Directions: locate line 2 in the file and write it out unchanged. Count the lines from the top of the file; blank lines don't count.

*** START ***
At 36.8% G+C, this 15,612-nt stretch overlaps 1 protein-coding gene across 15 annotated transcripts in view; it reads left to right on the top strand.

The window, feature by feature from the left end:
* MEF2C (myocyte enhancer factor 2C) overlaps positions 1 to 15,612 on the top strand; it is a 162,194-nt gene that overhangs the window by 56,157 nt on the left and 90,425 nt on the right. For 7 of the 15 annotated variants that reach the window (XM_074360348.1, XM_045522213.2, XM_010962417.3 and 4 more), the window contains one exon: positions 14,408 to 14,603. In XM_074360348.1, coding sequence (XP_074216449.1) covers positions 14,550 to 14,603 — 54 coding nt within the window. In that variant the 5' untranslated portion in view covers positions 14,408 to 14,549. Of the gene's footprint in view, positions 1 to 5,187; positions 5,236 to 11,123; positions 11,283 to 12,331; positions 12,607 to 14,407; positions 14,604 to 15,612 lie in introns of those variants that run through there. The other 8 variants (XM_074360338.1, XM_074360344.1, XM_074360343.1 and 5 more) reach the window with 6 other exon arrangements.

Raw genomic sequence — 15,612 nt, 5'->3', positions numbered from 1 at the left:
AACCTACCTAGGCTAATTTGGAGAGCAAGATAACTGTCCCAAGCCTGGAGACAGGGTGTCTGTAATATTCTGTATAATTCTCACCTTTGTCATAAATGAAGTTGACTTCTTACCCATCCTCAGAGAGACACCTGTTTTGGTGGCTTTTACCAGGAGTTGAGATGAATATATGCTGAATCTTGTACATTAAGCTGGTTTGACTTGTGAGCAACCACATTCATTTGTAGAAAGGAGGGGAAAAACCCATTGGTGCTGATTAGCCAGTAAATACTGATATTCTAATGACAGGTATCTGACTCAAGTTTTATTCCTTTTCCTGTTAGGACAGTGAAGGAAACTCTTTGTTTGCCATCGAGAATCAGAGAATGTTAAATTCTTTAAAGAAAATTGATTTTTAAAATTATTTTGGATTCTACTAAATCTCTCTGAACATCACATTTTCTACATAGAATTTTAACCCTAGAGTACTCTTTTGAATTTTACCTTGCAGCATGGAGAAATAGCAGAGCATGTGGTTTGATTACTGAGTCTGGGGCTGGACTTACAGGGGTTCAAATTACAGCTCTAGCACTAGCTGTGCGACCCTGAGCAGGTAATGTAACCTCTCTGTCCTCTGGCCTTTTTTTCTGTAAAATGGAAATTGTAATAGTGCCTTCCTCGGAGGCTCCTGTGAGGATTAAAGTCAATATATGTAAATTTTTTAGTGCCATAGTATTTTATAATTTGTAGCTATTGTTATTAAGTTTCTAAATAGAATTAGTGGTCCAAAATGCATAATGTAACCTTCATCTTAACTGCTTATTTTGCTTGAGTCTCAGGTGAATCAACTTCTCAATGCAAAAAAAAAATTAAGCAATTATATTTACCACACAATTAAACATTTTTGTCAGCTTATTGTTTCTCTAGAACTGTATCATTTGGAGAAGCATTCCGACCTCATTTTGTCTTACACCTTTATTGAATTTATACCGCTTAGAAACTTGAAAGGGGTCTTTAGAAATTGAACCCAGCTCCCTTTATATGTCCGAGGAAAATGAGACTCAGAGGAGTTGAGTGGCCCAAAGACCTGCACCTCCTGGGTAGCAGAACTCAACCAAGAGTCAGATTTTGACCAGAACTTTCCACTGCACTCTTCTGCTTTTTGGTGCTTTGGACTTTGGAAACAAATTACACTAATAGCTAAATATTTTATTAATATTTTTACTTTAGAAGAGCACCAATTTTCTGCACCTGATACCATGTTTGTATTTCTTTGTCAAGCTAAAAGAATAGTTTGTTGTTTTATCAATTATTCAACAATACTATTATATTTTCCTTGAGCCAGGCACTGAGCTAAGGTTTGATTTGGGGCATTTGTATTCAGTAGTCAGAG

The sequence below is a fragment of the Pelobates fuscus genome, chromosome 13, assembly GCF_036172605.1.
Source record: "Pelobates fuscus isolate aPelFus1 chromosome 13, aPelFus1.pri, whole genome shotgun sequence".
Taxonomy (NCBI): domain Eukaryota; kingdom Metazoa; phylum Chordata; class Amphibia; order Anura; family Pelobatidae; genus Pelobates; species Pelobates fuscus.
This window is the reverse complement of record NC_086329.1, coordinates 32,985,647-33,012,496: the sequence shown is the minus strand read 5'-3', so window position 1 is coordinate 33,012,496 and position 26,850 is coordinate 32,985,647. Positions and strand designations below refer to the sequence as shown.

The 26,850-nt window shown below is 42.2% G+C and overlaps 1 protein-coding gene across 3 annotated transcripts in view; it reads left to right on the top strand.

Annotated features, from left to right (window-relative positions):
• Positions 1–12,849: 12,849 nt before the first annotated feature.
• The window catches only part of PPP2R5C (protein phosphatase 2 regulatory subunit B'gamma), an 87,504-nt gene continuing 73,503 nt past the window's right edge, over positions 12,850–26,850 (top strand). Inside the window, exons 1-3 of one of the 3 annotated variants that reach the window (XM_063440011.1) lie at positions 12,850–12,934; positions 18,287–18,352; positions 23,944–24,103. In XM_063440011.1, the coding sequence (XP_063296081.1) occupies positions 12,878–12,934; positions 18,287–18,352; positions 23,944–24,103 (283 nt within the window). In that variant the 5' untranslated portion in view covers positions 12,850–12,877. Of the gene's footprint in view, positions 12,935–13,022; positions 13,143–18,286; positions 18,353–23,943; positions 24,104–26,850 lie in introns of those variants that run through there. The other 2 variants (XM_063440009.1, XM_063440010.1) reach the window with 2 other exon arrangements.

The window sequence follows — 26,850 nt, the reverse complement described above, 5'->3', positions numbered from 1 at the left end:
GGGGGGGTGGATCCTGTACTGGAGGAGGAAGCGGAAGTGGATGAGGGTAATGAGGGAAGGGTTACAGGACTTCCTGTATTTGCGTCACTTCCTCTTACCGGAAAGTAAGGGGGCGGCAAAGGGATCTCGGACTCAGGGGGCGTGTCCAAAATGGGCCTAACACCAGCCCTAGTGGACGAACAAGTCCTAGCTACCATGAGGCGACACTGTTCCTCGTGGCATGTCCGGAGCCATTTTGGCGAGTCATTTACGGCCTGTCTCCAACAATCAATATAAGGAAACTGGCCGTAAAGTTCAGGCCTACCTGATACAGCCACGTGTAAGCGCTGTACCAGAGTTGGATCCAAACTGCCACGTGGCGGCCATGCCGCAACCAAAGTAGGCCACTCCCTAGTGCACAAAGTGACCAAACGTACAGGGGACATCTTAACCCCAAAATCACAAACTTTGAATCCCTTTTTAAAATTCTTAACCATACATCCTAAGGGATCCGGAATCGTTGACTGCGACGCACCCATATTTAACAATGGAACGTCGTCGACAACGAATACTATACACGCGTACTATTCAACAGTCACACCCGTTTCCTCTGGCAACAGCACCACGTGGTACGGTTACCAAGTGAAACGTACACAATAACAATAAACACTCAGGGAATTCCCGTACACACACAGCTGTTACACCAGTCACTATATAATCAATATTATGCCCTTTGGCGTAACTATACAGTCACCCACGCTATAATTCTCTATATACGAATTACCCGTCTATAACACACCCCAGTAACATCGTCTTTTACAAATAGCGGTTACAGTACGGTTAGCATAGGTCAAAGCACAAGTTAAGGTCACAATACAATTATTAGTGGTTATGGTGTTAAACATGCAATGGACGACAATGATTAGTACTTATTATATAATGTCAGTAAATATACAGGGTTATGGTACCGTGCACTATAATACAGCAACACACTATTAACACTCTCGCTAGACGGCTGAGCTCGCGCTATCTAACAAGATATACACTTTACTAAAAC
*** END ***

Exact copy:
The window, feature by feature from the left end: